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AIRPORT DESIGN Last modified on October 1, 2015

In the hot seat

Zoeftig’s CEO, Paul Williams, tells Airport World about some of the latest developments in airport seating.

Can we start with a controversial one, why does there never appear to be enough seating in airports?

If we go back 15-20 years, a lot of airport terminal designers were guilty of just packing in as many seats as possible, usually in rows with little thought to the actually design or the needs of the customer. Since then, there has been a definite move to the minimal, but with designs that incorporate a different type and mix of seating. 

Designers have acknowledged that, firstly there isn’t just one type of passenger, and secondly, that a balance needs to be struck to find the right amount of seating to suit the volume of passengers.

On the whole, airports are looking to make themselves much more inviting by creating more of a lounge type experience, and are doing that with better seating solutions, a better choice of colours and a more reasoned layout. Granted, in some instances the right balance isn’t met, so seating can be too sparse, but where new terminals are concerned (certainly those we design) the arrangement of seats has more thought involved and it’s now more likely that the seats provided will better suit the needs of the traveller than before. 


What’s hot and what’s not in terms of the current trends driving the design of airport seating?

In--seat power, both mains and USB is the clear trend shaping terminal design. The American market has been the early adopter of this technology, but we’re seeing demand becoming more widespread worldwide in order to meet the growing expectation from passengers for convenient device charging. 

Nearly all of our major product enquiries across the globe include the provision of power (between 50-100% power to seat ratio). 

A major bugbear for frequent fliers today is the lack of free facilities, which allow commuters to work on the move, so this shift towards an intelligent in-seat power solution is a key factor in the design process and one that we have been innovators in, with some of our clients even opting for a complete overhaul of terminal seating to include power; which goes to show just how important it is.

Also, the mixing of lifestyle type products (softer furnishings, for instance) with a combination of different seating arrangements such as curved rows, business clusters, etc to create a less sterile-feeling environment, is another notable trend.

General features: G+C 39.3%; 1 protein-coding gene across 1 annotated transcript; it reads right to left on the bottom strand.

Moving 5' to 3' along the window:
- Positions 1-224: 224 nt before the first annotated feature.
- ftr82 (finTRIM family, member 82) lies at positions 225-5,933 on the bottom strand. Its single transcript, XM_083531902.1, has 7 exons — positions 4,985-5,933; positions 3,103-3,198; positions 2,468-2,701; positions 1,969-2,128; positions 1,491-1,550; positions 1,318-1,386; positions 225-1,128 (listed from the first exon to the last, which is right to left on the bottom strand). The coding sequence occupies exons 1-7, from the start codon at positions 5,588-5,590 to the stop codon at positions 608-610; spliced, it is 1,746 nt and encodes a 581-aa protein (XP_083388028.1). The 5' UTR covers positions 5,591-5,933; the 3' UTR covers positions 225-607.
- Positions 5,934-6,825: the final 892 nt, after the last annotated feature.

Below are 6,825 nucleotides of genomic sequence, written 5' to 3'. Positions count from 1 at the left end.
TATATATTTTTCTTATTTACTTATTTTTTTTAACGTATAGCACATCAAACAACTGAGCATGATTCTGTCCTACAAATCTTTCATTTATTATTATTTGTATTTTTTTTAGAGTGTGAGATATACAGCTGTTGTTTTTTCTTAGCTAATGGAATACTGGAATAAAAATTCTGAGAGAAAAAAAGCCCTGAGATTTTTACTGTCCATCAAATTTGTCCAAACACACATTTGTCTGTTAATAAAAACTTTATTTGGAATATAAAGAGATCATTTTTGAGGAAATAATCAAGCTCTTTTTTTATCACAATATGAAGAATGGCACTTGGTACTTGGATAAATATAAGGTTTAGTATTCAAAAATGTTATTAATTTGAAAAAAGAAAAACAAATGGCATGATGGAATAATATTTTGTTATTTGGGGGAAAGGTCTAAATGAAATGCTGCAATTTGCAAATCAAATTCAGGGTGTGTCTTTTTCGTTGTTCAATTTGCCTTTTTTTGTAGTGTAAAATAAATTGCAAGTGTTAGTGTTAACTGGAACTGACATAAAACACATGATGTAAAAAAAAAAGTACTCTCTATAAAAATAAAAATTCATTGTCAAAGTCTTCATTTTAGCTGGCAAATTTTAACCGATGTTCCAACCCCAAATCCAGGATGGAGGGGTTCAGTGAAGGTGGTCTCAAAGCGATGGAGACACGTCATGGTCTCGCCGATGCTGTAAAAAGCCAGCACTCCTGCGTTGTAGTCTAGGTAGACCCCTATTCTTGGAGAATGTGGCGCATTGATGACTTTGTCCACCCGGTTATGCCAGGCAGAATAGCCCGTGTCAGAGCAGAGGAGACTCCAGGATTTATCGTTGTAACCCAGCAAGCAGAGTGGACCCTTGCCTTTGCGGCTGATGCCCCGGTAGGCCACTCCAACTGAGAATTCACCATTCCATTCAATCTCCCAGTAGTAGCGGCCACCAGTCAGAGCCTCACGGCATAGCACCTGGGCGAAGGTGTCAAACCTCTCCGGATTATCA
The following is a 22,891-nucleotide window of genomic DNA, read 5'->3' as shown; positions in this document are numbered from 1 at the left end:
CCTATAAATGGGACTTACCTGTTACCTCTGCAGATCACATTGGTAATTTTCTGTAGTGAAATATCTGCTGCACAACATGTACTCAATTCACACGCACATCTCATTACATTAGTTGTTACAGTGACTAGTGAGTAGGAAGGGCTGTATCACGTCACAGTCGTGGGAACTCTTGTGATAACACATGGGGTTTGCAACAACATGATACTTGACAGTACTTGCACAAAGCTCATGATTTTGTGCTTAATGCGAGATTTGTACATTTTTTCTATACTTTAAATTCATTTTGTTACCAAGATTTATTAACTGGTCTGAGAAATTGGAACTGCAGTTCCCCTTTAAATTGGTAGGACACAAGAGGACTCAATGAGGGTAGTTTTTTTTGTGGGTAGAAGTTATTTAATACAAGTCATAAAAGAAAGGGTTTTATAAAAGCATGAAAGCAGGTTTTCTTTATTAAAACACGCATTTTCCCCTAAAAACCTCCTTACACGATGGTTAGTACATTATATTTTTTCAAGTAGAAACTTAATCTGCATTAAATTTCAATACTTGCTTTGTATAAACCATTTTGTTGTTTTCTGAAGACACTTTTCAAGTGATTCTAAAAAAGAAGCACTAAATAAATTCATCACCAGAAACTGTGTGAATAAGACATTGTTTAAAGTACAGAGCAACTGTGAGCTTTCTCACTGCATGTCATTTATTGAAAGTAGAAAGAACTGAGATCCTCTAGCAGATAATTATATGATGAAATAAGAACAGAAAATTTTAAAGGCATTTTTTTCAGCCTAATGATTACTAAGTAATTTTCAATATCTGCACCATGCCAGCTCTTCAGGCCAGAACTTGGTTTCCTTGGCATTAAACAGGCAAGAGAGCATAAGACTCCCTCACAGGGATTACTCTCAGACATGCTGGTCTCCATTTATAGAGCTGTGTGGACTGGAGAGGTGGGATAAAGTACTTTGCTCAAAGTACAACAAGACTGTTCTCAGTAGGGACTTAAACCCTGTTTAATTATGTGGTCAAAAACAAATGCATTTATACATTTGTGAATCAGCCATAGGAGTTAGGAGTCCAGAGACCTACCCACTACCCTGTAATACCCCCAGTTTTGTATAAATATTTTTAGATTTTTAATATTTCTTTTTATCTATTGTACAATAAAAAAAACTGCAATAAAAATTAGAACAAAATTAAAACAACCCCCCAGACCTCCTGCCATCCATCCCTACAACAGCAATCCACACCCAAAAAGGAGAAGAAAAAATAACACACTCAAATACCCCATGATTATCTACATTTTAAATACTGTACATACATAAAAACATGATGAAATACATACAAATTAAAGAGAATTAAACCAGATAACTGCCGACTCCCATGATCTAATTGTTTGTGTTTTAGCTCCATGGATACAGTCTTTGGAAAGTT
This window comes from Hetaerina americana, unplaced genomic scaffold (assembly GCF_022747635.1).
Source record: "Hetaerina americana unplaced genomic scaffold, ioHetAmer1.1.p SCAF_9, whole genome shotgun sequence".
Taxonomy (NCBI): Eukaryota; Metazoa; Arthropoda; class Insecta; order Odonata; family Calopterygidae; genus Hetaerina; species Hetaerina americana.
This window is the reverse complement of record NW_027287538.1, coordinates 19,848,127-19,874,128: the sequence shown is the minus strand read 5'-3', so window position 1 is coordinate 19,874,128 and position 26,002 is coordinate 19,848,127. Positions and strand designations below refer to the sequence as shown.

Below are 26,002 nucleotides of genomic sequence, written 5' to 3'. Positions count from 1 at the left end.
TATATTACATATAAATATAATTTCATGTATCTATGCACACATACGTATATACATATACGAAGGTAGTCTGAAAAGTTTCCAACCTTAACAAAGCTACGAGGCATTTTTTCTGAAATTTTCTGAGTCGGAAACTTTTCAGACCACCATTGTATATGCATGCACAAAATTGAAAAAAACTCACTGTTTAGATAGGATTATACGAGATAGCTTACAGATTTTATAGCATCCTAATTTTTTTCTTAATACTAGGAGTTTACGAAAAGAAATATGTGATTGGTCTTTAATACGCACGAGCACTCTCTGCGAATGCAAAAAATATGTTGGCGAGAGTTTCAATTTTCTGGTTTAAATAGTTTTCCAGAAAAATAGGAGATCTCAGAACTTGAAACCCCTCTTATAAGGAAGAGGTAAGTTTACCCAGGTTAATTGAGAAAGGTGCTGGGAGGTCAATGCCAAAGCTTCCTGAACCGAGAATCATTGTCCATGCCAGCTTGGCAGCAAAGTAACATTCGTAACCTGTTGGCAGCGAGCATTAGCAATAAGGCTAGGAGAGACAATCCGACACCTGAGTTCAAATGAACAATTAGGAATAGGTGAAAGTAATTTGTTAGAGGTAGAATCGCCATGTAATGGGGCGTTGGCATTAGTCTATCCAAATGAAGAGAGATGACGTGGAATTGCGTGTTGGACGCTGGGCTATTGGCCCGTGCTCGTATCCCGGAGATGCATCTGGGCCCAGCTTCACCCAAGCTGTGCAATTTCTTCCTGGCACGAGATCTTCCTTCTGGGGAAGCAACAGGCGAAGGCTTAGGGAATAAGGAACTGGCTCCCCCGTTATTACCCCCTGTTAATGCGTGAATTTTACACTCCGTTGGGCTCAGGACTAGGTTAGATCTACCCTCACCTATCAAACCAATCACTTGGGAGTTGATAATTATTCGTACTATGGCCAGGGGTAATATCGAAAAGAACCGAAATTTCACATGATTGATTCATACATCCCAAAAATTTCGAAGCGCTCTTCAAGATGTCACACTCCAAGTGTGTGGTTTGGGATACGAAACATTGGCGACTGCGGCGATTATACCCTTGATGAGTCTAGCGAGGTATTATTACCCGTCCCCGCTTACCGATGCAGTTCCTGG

What next for IT innovation and airport seating either in terms of the seats themselves or the actual design process? 

Where IT is concerned, the focus/innovation is again on in-seat power. The unprecedented growth in use of personal electronics – smartphones, tablets and kindle-type devices – has meant that this type of central power hub for use by multiple customers is fast become a less practical solution, with passengers increasingly demanding a more personal solution and one that means they aren’t compelled to ‘wait their turn’. 

The requirement for power to be installed in beam seating at airports has grown year-on-year for the past five years. We originally launched the first integrated product for our Zenky range for a project at San Jose International Airport where the sockets were built into the armrests.

There are many problems with integrating technology into a product that is designed to last at least 20 years; namely the fact that the technology and the power required for charging changes on a quarterly basis. Whilst this does not present a problem when charging from the mains supply, it is a very different proposition with USB, as our mobile devices, be it tablets or smartphones, are extremely demanding, requiring ever increasing voltage and amps. 

Another major problem the market has faced is that most electrical sockets are designed to last between 5,000-15,000 inserts and 1,500 inserts for USB. In an airport environment where footfall is high, these numbers can be surpassed in a matter of months. In response to these issues, Zoeftig have developed a new power model, Boost, that’s adaptable for all international socket types and USB power outlets.